This article originally appeared in our 2016 Fall issue. If you are interested in seeing more stories like this, click HERE to subscribe.
During a recent media event hosted by Honda Marine, Senior Vice President Scott Conner got a little off-topic after briefly covering all that Honda has to offer. From lawn mowers and side-by-sides to cars and even jet airplanes, when Honda says it offers a Dream Garage worth of products they’re not kidding. I think it was when Conner began to talk about ASIMO, the world's most advanced humanoid robot that is the culmination of two decades of research by Honda engineers, that he veered a little off course and started talking about autonomous cars.
It’s a little scary still for me and my old-school way of thinking to fully grasp the fact that autonomous cars, AKA driverless, self-driving or robotic cars, are coming soon to our highways. I shouldn’t be too surprised; after all, Hollywood has been predicting this for years in movies so maybe instead I should just be a little disappointed that I’ve yet to see a flying DeLorean.
So why am I little turned off by autonomous cars? Maybe it’s because we already live in a world where when an airplane takes off, the government knows who is onboard, where exactly we’re going, as well as a lot of private information about each and every one of us. I’m not complaining, because this is a good thing from a safety standpoint. I’m just saying flying commercially today is a lot different than it used to be.
Back in college I flew to Florida for Spring Break on an unused plane ticket that was originally purchased for my friend’s sister Christine. Without of course being able to show a driver’s license, I just explained to the airline agent that I go by Chris and they let me on the plane, no further questions asked. Good luck trying that today; without proper identification you’re not flying anywhere.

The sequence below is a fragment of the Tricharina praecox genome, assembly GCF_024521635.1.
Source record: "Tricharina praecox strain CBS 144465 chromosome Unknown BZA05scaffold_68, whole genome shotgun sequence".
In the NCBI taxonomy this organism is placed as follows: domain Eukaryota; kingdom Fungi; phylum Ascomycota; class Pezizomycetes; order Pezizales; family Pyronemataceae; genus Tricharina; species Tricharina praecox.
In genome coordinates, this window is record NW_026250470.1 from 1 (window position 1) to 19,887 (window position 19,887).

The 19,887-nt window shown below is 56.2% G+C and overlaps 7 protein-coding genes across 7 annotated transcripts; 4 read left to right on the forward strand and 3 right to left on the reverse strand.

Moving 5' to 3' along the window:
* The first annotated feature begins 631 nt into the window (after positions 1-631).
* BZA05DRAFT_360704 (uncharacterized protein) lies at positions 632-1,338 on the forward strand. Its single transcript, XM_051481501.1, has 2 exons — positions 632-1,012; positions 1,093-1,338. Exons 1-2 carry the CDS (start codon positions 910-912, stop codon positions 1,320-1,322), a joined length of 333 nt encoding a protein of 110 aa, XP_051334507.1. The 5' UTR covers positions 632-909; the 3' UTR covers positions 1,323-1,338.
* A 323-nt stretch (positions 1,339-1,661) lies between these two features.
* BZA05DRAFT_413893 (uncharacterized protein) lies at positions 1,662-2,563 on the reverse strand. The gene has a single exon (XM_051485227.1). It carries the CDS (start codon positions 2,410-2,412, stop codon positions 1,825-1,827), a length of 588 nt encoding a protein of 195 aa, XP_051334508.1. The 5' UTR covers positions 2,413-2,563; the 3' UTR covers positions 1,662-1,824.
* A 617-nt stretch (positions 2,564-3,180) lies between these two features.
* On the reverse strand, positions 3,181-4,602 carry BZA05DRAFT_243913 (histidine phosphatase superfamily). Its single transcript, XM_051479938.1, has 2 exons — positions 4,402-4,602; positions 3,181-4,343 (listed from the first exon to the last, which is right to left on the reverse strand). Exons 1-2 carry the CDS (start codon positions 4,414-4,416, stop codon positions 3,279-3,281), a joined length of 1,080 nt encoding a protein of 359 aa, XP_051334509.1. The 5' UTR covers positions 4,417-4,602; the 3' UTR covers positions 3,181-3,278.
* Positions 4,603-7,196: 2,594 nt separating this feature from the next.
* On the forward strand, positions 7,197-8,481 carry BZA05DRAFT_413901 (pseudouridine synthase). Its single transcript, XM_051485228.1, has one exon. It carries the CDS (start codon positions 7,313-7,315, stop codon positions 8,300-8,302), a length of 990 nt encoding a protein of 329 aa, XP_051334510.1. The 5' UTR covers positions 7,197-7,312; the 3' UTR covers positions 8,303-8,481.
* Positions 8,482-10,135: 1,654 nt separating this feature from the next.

So with robotic cars in our future where our path to a specific destination is planned out for us as well as airlines in full control of where and when we fly, where can we go for our freedom to be spontaneous? The water, of course!
Water is becoming our new freedom territory where boaters can still go to be free. Sure, you still need to obey the law and use good judgment when boating, but as far as I know there is no one tracking me when I sit behind the helm.
While autonomous cars can detect surroundings using a variety of techniques such as radar, lidar, GPS, odometry and computer vision, I’m completely satisfied with putting the throttle down myself and steering my boat in the direction I want to go. I know they have vehicles today that are capable of sensing their environment and navigating without human input, and if that’s where we need to head as an auto industry, I’ll accept that. But as a passionate boater I hope I never see a day where my pontoon has a control system that is capable of analyzing sensory data to distinguish between different types of boats on the water so it can properly navigate me to my favorite fishing hole. For those who disagree you’ve probably never taken a drive just to drive or a cruise across the lake with no pre-planned destination or time frame in mind. It’s this freedom that I hope we never lose, both on the roads and on the water, because that’s what makes life so great. If you’re still trying to decide if now is the time to buy your first or even your next pontoon or deck boat, understand you’re buying more than just a boat. You’re buying your freedom to truly be yourself.